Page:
The jury is still out on whether the East German communist regime helped preserve the art, culture and sciences of Saxony, but I think it must be given some credit for the fact that the towns and villages of Saxony have such a huge amount to interest the visitor. Communism was always strong on culture for the masses, as anyone who has visited former Soviet satellite countries can vouch for, but Saxony seems to have more than its fair share.
DRESDEN - City on the Elbe
Long hidden behind the Iron Curtain, the Saxon area of Germany holds some of the world's greatest art & architecture, but it is also a beautiful city in which to relax.
Dresden, Powerhouse of Visual Arts
Dresden with its old centre of grand palaces and churches that fan out from the Elbe is one of the most beautiful cities in Europe: not only that, but UNESCO has named the meadow-lined banks of the River Elbe as a World Heritage Site.
Dresden also has a distinguished musical heritage but it cannot complete with nearby Leipzig which was a magnate for the great musicians of history like Bach, Mendelssohn, Schumann, Wagner and others. (See Leipzig article on Wizzley.com)
What it has in abundance however, is a powerhouse of visual arts with collections including the royal Green Vaults treasury, a dazzling collection of objets d’rt, and the Old Masters’ Gallery in which are paintings representing the most important European artists, among them Raphael, Rembrandt, Vermeer and Canaletto.
Dresden suffered more than its fair share of destruction during World War II but the architectural treasures of the city centre have now been restored to their former glory.
What to See in Dresden
The Frauenkirche, The Royal Palace, the Zwinger Palace
The Lutheran cathedral, the Frauenkirche, for 200 years the proud symbol of the city, is said to have been left as rubble as a Memorial, but it was more likely left as a reminder to the East Germans of the destruction wrought by the West on their city. In the 1990's plans were put into operation to rebuild the church with the help of the people of Coventry in the UK, Dresden’s opposite in World War II bombing, and the work was completed in 2005.
Augustus the Strong who ruled from 1694 to 1733 as Elector of Saxony turned Dresden into a European centre for art and architecture (while supposedly siring over 300 children) and statues of him are everywhere. The skyline of the Old Town on the north bank of the Elbe is largely due to Augustus as are baroque sections of the Royal Palace and the original Zwinger Palace and gardens. In and around the city you will see an eclectic mixture of Renaissance, Baroque, and Neoclassical architecture, often together in one building.
Modern restoration includes the main railway station, the Military History Museum, and the New Synagogue which replaces the original synagogue which was destroyed on Kristallnacht in 1938. The ridged glass roof of the neo-Renaissance Academy of Arts is nicknamed The Lemon Squeezer for obvious reasons, but the transparent VW factory leaves one lost for words.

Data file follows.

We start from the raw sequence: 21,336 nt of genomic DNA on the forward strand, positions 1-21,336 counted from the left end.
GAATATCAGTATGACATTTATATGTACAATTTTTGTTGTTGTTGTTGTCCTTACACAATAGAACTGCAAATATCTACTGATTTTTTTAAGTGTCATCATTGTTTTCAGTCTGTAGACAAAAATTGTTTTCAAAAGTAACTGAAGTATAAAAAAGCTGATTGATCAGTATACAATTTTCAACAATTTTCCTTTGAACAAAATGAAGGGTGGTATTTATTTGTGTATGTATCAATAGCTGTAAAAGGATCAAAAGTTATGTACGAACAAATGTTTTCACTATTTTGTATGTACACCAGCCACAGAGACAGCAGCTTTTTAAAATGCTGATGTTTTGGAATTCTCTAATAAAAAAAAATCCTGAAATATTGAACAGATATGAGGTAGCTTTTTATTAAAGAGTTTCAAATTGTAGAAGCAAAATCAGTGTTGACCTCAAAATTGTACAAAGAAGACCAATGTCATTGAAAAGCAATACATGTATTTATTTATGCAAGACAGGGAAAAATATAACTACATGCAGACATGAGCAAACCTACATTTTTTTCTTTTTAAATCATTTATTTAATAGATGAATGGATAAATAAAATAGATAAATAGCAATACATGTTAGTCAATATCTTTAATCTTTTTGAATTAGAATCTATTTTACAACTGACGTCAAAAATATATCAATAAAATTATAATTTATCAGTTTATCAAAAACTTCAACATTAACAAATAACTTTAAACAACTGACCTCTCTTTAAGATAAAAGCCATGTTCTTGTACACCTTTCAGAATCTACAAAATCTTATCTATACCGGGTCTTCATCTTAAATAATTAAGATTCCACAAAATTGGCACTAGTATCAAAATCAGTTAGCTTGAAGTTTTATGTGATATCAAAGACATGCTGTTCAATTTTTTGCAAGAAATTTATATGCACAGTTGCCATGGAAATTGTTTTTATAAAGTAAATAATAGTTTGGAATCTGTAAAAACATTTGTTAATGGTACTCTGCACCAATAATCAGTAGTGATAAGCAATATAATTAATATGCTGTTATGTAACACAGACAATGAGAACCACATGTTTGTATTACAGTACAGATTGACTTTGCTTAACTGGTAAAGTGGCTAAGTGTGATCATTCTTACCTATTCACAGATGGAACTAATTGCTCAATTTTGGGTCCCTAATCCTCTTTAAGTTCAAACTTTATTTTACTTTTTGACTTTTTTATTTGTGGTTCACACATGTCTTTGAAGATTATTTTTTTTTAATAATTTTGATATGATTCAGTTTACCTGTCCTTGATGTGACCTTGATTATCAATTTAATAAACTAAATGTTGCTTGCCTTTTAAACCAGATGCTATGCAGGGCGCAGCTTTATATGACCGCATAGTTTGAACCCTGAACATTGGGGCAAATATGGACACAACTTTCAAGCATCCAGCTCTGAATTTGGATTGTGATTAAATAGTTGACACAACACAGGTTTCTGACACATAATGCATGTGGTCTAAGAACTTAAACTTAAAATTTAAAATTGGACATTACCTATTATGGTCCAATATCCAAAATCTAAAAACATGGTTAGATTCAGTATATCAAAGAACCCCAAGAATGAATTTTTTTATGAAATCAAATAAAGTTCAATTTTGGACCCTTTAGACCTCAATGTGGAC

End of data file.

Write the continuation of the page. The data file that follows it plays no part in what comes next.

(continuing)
What not to miss? The Zwinger Palace both outside and inside is a revelation. The art contained in the Semper wing of the Palace includes paintings by Titian, Botticelli, Raphael, Rembrandt, Vermeer, Van Eyck, Rubens, Van Dyck, El Greco, Poussin, Reynolds, Holbein, and Cranach – some unknown but many familiar. The main exhibit is Raphael’s Sistine Madonna but the gallery repays random wandering as it unfolds treasure after treasure.
Some will argue that the best museum in Dresden is the Green Vaults in the Royal Palace which house the astonishing treasure trove of the Saxon royalty. Miniatures carved from cherry stones, models made out of pearls, ivory carvings, and a bejewelled miner’s kit made to represent the silver mining that made Saxony rich, are just some of the wonders on display. Prior booking is advised to visit the Green Vaults, but the Palace itself is rich in visual art and is well worth a visit.
The River Elbe in Dresden
Boating, sight-seeing, picnicking in flower-filled meadows
But after the sightseeing and the museums, take time out to relax on the banks of the River Elbe, the life-blood of Saxony. The banks are a pleasure to stroll or cycle on and are in use from early morning by strollers, power walkers, pleasure-cyclists and racing-cyclists. Cycles can be hired in Dresden and one of the most charming rides is along the cycle trail past Schloss Pillnitz prior to a visit to the Schloss. The setting is magnificent with flower filled meadows on the southern shore of the Elbe which are a magnet for the locals who swarm there in summer to picnic and chill out. The river is in constant use by canoeists, leisure-sailors, kayakers, and pleasure seekers gliding past on one of the 19th century paddle steamers that operate on the river.
Lining the banks are attractive mansions and schlosses with wine terraces sloping down to the water's edge (including one that was once the STASI headquarters).
Pillnitz Castle from the River Elbe
Schloss Pillnitz on the River Elbe
Wines, Gardens, and history
A popular disembarkation point for the paddle-steamer trip is the Schloss Pillnitz, built for one of Augustus the Strong’s mistresses. The magnificent gardens include a lilac yard in which rare examples of the tree are to be found, the fragrance from which in late spring/early summer is intense. There is also the oldest and largest camellia in the world, a Versailles style garden and a chestnut avenue.
Dresden is a city that can offer pleasure to those seeking culture and those seeking pure relaxation. And at the end of the day, the food and wines on offer are another wonderful experience
Gardens in Schloss Pillnitz